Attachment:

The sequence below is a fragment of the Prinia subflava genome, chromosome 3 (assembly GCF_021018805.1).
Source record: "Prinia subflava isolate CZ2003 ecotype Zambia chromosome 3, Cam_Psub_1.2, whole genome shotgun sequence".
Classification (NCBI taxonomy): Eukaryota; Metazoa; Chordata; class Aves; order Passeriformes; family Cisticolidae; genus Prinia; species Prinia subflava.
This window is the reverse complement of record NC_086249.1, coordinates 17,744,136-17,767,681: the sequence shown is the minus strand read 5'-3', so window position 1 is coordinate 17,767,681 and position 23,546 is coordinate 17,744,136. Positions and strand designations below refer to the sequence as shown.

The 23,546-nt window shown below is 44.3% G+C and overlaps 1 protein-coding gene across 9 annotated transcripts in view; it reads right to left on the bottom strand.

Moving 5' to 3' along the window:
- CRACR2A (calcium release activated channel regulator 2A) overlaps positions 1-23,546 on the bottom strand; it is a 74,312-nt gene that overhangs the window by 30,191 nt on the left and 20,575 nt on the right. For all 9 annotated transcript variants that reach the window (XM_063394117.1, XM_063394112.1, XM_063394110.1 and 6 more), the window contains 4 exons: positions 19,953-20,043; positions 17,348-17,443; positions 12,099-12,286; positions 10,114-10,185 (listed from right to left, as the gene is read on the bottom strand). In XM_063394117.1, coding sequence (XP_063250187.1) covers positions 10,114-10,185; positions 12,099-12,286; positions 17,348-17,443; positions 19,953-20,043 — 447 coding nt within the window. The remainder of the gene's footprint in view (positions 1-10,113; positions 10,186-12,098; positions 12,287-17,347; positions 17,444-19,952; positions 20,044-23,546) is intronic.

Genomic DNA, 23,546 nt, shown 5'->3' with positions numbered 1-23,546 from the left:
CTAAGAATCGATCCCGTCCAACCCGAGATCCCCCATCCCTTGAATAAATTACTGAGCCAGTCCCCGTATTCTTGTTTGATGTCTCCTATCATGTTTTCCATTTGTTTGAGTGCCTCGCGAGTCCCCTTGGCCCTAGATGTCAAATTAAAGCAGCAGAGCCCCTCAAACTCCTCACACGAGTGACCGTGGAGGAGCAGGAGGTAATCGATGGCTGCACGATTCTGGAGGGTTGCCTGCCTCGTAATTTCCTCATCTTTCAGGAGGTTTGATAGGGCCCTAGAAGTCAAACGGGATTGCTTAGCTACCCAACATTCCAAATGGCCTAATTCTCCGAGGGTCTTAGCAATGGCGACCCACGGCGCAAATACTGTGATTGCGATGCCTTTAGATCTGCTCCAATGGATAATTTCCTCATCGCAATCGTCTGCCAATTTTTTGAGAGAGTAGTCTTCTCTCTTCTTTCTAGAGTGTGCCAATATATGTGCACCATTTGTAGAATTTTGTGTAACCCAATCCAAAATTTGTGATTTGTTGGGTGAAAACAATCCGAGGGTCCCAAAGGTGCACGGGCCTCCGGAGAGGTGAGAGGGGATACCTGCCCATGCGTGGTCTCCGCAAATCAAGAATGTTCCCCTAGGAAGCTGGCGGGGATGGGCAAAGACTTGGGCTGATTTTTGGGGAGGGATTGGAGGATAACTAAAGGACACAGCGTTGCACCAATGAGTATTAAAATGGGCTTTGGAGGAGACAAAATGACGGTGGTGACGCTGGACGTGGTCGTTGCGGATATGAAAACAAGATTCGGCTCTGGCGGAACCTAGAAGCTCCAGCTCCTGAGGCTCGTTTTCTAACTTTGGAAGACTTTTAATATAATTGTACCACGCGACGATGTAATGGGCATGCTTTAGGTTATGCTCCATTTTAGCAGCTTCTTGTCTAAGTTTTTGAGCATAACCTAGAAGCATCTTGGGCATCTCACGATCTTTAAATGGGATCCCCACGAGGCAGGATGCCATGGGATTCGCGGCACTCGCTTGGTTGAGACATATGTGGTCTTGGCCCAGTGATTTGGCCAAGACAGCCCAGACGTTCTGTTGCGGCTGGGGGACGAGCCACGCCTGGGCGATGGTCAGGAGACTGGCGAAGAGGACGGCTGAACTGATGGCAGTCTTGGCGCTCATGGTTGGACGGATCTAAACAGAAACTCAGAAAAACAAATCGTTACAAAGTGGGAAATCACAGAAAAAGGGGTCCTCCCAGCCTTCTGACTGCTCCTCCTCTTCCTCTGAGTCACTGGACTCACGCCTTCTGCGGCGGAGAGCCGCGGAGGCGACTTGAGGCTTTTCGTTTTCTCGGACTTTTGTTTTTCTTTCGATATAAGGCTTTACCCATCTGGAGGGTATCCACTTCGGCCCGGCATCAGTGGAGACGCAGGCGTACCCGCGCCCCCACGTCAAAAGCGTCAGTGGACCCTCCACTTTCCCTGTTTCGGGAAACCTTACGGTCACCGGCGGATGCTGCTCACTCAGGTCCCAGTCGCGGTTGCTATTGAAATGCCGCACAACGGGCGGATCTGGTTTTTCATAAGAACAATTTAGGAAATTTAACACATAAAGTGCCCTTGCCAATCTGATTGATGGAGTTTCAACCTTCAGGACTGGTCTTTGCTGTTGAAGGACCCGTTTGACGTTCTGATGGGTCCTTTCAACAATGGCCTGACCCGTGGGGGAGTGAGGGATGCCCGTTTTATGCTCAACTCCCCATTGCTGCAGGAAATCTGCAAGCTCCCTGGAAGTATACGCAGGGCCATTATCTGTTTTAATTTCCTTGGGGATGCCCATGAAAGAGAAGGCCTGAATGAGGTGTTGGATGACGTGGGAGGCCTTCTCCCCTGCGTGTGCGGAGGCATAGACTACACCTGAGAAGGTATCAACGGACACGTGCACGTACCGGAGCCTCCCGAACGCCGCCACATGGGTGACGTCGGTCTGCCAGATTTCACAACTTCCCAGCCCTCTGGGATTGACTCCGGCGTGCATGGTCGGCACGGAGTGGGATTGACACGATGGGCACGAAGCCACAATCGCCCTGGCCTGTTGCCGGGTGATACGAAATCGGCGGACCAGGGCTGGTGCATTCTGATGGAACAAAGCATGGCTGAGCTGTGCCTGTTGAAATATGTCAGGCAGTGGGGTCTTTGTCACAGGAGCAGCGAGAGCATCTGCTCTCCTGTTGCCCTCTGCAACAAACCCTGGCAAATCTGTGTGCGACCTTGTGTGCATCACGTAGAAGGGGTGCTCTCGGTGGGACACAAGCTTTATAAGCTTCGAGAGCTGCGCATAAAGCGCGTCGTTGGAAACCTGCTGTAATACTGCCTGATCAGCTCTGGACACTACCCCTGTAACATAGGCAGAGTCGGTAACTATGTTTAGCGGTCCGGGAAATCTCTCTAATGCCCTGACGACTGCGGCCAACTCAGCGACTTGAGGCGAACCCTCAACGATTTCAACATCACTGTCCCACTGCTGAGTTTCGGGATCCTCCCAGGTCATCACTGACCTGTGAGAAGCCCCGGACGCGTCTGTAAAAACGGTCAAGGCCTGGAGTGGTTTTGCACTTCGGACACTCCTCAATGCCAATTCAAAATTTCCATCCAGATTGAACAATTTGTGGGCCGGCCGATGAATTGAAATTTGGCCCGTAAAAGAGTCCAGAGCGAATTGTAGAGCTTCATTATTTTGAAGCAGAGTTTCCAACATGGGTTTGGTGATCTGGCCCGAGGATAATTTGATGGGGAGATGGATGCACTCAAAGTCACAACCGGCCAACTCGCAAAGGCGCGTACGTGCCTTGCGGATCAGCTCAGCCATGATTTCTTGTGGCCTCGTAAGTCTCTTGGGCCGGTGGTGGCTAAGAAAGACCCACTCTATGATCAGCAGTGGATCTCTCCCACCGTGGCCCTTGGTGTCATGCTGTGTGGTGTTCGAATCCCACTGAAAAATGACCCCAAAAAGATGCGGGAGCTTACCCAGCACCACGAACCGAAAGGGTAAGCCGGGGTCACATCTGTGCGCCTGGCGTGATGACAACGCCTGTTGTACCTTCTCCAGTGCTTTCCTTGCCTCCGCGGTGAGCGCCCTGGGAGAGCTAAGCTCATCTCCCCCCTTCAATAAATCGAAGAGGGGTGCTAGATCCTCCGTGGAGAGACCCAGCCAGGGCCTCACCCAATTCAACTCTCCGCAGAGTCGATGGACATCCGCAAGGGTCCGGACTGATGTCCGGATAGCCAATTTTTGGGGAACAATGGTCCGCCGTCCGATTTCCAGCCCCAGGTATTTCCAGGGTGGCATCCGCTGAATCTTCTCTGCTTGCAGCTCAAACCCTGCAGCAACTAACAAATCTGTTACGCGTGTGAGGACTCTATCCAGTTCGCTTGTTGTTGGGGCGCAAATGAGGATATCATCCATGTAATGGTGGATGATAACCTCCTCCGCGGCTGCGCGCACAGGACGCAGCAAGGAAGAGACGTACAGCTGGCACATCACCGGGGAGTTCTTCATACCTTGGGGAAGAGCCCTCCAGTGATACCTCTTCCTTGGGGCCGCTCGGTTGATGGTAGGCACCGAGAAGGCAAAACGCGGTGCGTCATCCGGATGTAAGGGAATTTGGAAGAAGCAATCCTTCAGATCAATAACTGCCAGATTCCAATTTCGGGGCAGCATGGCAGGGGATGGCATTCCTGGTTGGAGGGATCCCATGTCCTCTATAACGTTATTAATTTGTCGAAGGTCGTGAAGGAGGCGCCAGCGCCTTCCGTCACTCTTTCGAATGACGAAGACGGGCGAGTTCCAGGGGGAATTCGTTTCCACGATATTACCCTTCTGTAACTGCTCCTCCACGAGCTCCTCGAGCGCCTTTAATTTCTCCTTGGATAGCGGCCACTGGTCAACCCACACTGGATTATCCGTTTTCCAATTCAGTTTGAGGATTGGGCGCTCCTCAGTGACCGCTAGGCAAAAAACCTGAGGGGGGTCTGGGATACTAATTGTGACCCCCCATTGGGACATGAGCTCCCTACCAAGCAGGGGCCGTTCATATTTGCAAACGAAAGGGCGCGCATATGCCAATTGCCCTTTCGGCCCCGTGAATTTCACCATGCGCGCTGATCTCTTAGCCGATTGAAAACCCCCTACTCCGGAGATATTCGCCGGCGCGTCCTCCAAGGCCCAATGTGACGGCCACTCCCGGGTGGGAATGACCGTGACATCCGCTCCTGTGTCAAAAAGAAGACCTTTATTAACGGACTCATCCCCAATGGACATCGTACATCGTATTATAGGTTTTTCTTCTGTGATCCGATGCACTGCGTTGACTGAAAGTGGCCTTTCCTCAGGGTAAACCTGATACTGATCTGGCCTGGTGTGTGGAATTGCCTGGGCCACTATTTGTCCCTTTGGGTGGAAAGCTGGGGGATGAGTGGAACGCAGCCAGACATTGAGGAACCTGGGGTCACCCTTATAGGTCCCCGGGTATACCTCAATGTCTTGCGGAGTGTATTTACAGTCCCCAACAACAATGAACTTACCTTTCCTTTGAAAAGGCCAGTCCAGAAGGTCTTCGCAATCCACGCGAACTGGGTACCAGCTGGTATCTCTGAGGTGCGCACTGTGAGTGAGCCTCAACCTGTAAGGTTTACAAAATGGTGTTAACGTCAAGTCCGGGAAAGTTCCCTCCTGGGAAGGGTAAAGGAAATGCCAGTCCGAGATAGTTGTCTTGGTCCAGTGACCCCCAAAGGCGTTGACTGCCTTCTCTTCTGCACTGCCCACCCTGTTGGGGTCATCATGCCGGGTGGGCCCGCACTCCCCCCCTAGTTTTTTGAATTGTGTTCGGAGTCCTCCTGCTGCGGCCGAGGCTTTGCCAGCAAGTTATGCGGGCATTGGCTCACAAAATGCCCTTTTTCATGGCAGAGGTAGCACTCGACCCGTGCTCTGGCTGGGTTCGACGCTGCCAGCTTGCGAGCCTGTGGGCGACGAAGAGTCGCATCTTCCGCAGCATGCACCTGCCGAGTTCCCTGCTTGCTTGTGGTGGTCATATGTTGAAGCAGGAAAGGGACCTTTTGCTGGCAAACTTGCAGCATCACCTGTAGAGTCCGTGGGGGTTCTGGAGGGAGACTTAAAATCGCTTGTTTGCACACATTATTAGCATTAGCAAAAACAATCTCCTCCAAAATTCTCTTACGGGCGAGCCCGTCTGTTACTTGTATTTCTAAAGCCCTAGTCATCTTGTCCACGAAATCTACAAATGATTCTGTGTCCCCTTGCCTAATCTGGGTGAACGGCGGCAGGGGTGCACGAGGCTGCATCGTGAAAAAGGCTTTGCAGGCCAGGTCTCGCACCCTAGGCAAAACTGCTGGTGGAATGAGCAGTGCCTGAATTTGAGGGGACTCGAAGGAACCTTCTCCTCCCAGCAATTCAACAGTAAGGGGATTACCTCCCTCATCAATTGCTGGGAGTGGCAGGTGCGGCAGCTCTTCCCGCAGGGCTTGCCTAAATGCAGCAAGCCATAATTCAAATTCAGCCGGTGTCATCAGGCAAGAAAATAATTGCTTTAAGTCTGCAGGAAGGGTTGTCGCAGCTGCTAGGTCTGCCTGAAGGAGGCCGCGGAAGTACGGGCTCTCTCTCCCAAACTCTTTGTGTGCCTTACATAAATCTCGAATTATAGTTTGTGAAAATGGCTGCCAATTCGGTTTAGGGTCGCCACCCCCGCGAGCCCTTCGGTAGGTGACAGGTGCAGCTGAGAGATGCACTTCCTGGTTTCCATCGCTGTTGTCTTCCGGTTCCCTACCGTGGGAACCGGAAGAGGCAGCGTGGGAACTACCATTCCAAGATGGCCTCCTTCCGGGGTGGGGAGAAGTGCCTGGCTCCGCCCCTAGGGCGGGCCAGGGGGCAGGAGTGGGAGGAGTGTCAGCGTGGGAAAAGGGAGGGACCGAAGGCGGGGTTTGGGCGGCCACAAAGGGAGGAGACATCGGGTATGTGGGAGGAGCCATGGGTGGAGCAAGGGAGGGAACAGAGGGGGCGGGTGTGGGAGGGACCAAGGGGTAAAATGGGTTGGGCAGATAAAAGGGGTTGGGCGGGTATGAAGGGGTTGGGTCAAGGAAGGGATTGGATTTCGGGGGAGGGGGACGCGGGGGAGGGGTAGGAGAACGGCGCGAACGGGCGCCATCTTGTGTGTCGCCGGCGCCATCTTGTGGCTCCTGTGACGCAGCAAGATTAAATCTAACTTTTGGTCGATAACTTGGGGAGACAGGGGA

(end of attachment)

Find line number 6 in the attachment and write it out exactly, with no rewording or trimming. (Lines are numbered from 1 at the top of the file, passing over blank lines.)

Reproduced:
Moving 5' to 3' along the window: